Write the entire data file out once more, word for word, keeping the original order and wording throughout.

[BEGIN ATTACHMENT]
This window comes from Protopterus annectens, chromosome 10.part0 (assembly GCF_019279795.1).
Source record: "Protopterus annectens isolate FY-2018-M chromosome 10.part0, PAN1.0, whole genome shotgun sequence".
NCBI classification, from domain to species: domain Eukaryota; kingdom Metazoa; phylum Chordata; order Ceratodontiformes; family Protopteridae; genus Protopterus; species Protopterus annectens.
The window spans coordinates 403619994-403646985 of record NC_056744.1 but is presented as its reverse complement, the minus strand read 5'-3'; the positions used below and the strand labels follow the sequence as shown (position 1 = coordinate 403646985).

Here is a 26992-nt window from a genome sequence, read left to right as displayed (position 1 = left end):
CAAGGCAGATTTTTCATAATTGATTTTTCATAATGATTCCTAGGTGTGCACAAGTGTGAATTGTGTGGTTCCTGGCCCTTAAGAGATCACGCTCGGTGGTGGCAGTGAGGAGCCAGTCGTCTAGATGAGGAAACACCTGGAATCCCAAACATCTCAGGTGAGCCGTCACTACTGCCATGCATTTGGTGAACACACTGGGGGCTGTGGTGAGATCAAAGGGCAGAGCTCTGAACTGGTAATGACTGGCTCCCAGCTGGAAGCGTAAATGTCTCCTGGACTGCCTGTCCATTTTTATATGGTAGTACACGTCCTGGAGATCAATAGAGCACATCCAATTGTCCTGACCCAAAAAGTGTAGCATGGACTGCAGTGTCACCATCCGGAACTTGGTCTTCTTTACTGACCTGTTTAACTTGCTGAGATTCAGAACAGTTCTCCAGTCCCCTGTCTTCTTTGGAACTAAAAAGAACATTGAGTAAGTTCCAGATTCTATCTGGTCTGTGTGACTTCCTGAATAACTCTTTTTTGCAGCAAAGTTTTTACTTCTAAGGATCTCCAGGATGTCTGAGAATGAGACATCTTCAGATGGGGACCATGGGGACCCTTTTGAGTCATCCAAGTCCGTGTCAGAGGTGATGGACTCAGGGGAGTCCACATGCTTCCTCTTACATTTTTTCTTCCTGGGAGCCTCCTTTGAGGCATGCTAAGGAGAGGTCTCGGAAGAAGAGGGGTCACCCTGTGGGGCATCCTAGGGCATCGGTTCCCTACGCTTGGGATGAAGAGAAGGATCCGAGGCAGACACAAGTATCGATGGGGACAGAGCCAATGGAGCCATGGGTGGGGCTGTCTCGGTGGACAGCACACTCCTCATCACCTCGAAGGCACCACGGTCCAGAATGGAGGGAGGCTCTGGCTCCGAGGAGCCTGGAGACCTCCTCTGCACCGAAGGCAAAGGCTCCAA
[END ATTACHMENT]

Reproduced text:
This window comes from Protopterus annectens, chromosome 10.part0 (assembly GCF_019279795.1).
Source record: "Protopterus annectens isolate FY-2018-M chromosome 10.part0, PAN1.0, whole genome shotgun sequence".
NCBI classification, from domain to species: domain Eukaryota; kingdom Metazoa; phylum Chordata; order Ceratodontiformes; family Protopteridae; genus Protopterus; species Protopterus annectens.
The window spans coordinates 403619994-403646985 of record NC_056744.1 but is presented as its reverse complement, the minus strand read 5'-3'; the positions used below and the strand labels follow the sequence as shown (position 1 = coordinate 403646985).

Here is a 26992-nt window from a genome sequence, read left to right as displayed (position 1 = left end):
CAAGGCAGATTTTTCATAATTGATTTTTCATAATGATTCCTAGGTGTGCACAAGTGTGAATTGTGTGGTTCCTGGCCCTTAAGAGATCACGCTCGGTGGTGGCAGTGAGGAGCCAGTCGTCTAGATGAGGAAACACCTGGAATCCCAAACATCTCAGGTGAGCCGTCACTACTGCCATGCATTTGGTGAACACACTGGGGGCTGTGGTGAGATCAAAGGGCAGAGCTCTGAACTGGTAATGACTGGCTCCCAGCTGGAAGCGTAAATGTCTCCTGGACTGCCTGTCCATTTTTATATGGTAGTACACGTCCTGGAGATCAATAGAGCACATCCAATTGTCCTGACCCAAAAAGTGTAGCATGGACTGCAGTGTCACCATCCGGAACTTGGTCTTCTTTACTGACCTGTTTAACTTGCTGAGATTCAGAACAGTTCTCCAGTCCCCTGTCTTCTTTGGAACTAAAAAGAACATTGAGTAAGTTCCAGATTCTATCTGGTCTGTGTGACTTCCTGAATAACTCTTTTTTGCAGCAAAGTTTTTACTTCTAAGGATCTCCAGGATGTCTGAGAATGAGACATCTTCAGATGGGGACCATGGGGACCCTTTTGAGTCATCCAAGTCCGTGTCAGAGGTGATGGACTCAGGGGAGTCCACATGCTTCCTCTTACATTTTTTCTTCCTGGGAGCCTCCTTTGAGGCATGCTAAGGAGAGGTCTCGGAAGAAGAGGGGTCACCCTGTGGGGCATCCTAGGGCATCGGTTCCCTACGCTTGGGATGAAGAGAAGGATCCGAGGCAGACACAAGTATCGATGGGGACAGAGCCAATGGAGCCATGGGTGGGGCTGTCTCGGTGGACAGCACACTCCTCATCACCTCGAAGGCACCACGGTCCAGAATGGAGGGAGGCTCTGGCTCCGAGGAGCCTGGAGACCTCCTCTGCACCGAAGGCAAAGGCTCCAA